Homeowners Find Solace Through Architecture and Daily Living in their Wright-Designed Homes
Photo by Norman Silk (Turkel House)
Photo by Norman Silk (Turkel House)
“The mission of an architect is to help people understand how to make life more beautiful, the world a better one for living in, and to give reason, rhyme, and meaning to life.”
-Frank Lloyd Wright, 1957
“Doctors and Medicine may Cure, but only Artists and Art can Heal.”
“Owning a Frank Lloyd Wright home is very much like owning a piece of art. It is art. Highly innovative art. Art with the ability to bring a smile each time you look at it from a different angle, or when you’re in a different mood. This is all the more important and more special when the world is experiencing change. It’s a perfect way to find some solace.”
“Like most responsible Wright enthusiasts, who are able, our household has been pretty much shut down since mid-March. After three months of this experience, fear of the virus has morphed into concern about financial stability and, lately, wonder about personal security.
Our lives have changed.
However, despite all, we remain confident in the future. In our seventies, we’ve been through troubled times before including the pandemics of 1957 and 1968.
Although we have been inconvenienced by events, Debi and I have been blessed to live in a place where escape is not only possible, it is according to a plan – not ours. In Carla Lind’s book, ‘The Wright Style’, of the Lovness House she wrote: ‘Together, architect and clients created a home with the richness and serenity of a temple.’ And it is truly that. Nestled lakeside on twenty acres, the house grows out of the landscape to meet nature and invite it in. All facets of site and structure are complementary. Wildlife abounds here to provide both entertainment at close range and insight as to how it works.
Don and Virginia Lovness spared no energy in realizing Wright’s vision for them. After sixty odd years of the property’s blissful existence, we are pleased to have been able to contribute to and live in their legacy.”
“I have been feeling guilty because this terrible time of COVID has been enormously positive for Lukas and me. Shut away from the world, we have become even more deeply involved with the Tonkens House. Even though our mode of engagement is restoration ‘work’, it is deeply pleasurable. Every day I escape our little cottage-home, to hang out in the dust and concrete of the roof work. At 3pm the last drilling stops, the workers pack up, and the dog and I settle into the office. We have set up a desk in one of the bedrooms of the Tonkens House. There is no other furniture, no rugs, no paintings–nothing which qualifies as comfortable. But the piercing beauty of Wright’s architecture shines through even this ascetic shell.”
“I’ve had the blessing of spending the past couple of years enjoying being inside a house that Frank built, in an ever-changing garden, spending time inside myself, accepting the world as it is, quietly changing my thought of reality. The rhythm, scale and repetition of a Wright house puts one in a state of being aware with a quiet mind, where inner energies awake without effort. Being at one with nature; its light, sound, movement and colors, lulls one to accept reality as it is without judgment, becoming a part of God’s flow, calming and healing the heart.”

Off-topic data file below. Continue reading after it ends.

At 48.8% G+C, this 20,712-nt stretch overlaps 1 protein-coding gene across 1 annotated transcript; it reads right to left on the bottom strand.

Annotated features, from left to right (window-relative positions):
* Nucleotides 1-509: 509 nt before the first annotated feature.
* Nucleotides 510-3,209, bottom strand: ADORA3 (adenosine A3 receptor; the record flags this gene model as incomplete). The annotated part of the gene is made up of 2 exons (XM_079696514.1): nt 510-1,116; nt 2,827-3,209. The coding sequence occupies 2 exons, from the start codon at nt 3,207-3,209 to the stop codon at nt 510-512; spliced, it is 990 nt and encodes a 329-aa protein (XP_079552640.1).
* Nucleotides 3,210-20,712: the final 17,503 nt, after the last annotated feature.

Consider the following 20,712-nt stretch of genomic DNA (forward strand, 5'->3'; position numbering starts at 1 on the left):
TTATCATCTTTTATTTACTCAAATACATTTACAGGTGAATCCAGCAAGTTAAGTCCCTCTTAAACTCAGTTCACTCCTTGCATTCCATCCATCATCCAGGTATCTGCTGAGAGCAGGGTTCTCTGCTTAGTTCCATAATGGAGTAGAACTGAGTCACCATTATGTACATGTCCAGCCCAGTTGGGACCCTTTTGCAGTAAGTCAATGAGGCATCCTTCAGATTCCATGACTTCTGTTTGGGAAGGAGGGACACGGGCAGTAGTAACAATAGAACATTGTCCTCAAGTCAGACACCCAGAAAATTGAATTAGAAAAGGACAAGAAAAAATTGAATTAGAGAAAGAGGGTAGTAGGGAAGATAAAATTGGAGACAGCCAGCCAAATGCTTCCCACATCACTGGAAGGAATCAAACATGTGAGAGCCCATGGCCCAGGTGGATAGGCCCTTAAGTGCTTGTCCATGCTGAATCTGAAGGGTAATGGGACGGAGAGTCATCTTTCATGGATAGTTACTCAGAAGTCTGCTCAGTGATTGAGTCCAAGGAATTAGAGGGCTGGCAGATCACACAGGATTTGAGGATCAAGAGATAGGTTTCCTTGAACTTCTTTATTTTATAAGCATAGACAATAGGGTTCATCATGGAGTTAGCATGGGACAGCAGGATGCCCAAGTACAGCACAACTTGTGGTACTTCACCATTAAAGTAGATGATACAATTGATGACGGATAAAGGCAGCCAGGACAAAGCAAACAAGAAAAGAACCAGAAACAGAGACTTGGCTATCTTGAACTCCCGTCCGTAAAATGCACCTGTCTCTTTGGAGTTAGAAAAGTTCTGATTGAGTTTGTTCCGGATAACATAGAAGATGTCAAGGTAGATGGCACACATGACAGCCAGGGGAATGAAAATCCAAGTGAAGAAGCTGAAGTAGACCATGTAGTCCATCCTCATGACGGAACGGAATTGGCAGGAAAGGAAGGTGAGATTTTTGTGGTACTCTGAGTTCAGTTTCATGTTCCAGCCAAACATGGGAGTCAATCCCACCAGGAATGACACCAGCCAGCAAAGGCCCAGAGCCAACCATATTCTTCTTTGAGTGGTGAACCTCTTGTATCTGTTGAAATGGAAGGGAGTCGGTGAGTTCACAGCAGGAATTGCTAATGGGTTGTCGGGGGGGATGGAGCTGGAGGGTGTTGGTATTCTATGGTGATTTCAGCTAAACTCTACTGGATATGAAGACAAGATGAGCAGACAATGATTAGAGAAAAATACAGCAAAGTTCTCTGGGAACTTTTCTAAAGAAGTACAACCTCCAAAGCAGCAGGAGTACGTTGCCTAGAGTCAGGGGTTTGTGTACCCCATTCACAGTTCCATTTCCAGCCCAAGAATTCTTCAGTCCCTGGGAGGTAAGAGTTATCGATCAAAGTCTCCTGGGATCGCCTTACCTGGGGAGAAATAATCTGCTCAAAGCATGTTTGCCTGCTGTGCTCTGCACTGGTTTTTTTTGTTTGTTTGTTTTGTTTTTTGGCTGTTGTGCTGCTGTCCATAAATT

“How many times have I thought or said that I sleep, eat, and clean in my house, but rarely do I get to BE in my house? Working from home and leaving only to do necessary errands or for walks has enabled me to truly LIVE WITH the house and appreciate it like I never have before. I have noticed more about the house’s play of light and shadow, how it behaves as a storm approaches, how best to modulate temperature and humidity with the window openings and closings, but most importantly what a lovely place it is to inhabit.”
“I always liked the house, but this era of physical distancing has caused me to appreciate far more the house’s openness to its surroundings and its connection to nature. We are fortunate in this home not to have the sense of detachment and isolation from nature and natural light that is inherent in most homes.”
“We sometimes feel like the luckiest quarantiners to be waiting out the pandemic in this tiny house. However, we dearly miss being able to invite guests into our home to be astonished by Mr. Wright’s brilliant plan; the paths and nooks that direct people to be close enough to share stories or make memories over a meal. Wright understood that we humans are social animals who depend on nature for life, so he wove both the social and the natural into his art. Covid-19 has inconvenienced the social part. For now, we’ll greet curious visitors on the walk, remaining diligently masked and six feet apart while acquainting, so that we may all have a future in which to care for and share the history around us.”
“Our first exposure to Frank Lloyd Wright’s architecture occurred forty years ago in Oak Park. Several decades later we are now very fortunate to be able to live in a home designed by E. Fay Jones, who always and freely acknowledged Wright’s deep influence. No matter the season, no matter the weather, no matter the time of day, organic design has given us a nourishing connection with the natural world – and has sustained us during this time of physical disconnection with friends.”
“Family always comes first. But we’ve learned that our Frank Lloyd Wright home has become part of us, in the way it nurtures us and lightens our heart. Like family. We take care of it, and it takes care of us. When life gets hard, a ray of sunshine, or a drop of rain, or a snowflake seen through the world that Wright has given us, brings joy and peace and hope. Our hearts can open. We can breathe again and go back to life, whatever that may bring.”
Posted on July 24, 2020